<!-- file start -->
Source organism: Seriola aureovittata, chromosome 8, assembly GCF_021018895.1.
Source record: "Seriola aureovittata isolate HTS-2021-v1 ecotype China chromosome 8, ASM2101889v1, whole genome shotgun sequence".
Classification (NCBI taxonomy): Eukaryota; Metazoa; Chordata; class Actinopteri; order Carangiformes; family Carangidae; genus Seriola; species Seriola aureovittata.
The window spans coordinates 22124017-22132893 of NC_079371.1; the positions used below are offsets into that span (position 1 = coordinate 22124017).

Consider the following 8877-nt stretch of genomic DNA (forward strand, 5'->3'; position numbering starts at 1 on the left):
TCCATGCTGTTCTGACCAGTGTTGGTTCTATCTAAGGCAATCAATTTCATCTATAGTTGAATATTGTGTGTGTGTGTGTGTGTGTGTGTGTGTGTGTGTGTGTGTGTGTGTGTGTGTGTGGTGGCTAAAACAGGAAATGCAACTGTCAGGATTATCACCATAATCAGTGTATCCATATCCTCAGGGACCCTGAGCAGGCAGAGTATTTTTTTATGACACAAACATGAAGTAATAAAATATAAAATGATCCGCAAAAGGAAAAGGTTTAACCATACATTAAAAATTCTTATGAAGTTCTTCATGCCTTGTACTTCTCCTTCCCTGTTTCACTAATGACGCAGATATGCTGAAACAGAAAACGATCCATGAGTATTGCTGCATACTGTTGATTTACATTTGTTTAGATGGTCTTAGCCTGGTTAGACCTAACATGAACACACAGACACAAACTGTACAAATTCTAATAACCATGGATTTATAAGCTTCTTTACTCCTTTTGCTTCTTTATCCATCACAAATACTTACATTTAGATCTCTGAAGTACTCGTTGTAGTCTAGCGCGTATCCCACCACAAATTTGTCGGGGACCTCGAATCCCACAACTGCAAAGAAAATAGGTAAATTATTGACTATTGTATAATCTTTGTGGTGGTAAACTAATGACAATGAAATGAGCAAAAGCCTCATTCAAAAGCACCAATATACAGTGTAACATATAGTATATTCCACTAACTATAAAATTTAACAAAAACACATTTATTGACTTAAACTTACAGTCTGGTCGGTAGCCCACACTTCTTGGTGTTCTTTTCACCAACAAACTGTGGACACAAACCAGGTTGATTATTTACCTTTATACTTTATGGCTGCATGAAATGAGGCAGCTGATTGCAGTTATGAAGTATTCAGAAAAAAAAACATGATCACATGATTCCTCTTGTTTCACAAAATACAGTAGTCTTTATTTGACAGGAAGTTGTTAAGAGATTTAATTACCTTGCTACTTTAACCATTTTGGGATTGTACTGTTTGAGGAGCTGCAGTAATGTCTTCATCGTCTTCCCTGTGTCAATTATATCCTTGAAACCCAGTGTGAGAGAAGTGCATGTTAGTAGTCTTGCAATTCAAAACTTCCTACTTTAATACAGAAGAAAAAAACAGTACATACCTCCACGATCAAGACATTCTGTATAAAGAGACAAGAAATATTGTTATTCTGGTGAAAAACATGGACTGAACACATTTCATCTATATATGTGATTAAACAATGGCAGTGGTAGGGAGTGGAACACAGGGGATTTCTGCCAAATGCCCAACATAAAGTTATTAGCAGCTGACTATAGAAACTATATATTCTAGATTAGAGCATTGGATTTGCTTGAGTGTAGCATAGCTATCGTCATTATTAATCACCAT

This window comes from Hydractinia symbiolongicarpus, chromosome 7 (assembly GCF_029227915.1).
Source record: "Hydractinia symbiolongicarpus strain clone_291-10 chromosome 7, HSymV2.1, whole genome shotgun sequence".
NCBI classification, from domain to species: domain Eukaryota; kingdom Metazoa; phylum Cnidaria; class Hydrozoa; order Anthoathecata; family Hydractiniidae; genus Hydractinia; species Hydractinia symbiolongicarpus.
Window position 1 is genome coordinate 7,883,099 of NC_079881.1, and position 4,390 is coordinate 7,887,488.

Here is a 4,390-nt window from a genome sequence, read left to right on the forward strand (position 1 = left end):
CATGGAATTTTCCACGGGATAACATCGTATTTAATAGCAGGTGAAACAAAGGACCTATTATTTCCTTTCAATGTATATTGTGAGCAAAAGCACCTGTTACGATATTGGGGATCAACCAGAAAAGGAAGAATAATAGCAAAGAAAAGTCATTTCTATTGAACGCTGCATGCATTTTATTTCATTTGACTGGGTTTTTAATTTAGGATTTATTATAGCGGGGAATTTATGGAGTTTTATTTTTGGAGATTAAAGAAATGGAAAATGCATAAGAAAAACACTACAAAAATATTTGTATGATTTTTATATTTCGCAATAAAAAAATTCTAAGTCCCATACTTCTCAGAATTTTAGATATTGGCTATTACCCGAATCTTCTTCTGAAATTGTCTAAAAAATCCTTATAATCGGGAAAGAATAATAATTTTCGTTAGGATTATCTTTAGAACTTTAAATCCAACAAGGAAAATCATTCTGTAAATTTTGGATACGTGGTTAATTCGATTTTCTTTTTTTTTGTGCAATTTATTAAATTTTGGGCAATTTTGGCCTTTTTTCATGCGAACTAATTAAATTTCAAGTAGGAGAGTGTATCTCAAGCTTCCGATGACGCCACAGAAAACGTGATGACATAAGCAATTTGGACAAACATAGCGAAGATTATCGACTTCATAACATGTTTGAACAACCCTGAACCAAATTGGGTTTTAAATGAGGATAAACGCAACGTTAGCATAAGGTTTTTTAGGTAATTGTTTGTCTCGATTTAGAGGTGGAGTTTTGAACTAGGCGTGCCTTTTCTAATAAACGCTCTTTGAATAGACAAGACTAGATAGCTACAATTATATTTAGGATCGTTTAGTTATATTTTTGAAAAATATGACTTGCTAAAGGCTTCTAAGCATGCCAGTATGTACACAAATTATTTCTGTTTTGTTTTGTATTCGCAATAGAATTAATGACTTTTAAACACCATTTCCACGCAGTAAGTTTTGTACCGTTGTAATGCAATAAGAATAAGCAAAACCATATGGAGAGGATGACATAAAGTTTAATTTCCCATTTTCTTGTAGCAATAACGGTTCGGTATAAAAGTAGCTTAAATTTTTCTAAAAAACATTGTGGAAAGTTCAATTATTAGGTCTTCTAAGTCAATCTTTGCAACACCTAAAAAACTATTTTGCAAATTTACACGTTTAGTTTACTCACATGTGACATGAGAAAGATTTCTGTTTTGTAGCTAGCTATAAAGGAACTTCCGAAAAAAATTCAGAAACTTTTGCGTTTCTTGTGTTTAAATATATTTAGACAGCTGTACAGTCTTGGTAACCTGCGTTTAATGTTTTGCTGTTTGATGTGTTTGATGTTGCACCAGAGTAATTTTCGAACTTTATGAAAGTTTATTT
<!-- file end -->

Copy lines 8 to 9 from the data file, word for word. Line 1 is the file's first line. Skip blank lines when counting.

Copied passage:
Source record: "Hydractinia symbiolongicarpus strain clone_291-10 chromosome 7, HSymV2.1, whole genome shotgun sequence".
NCBI classification, from domain to species: domain Eukaryota; kingdom Metazoa; phylum Cnidaria; class Hydrozoa; order Anthoathecata; family Hydractiniidae; genus Hydractinia; species Hydractinia symbiolongicarpus.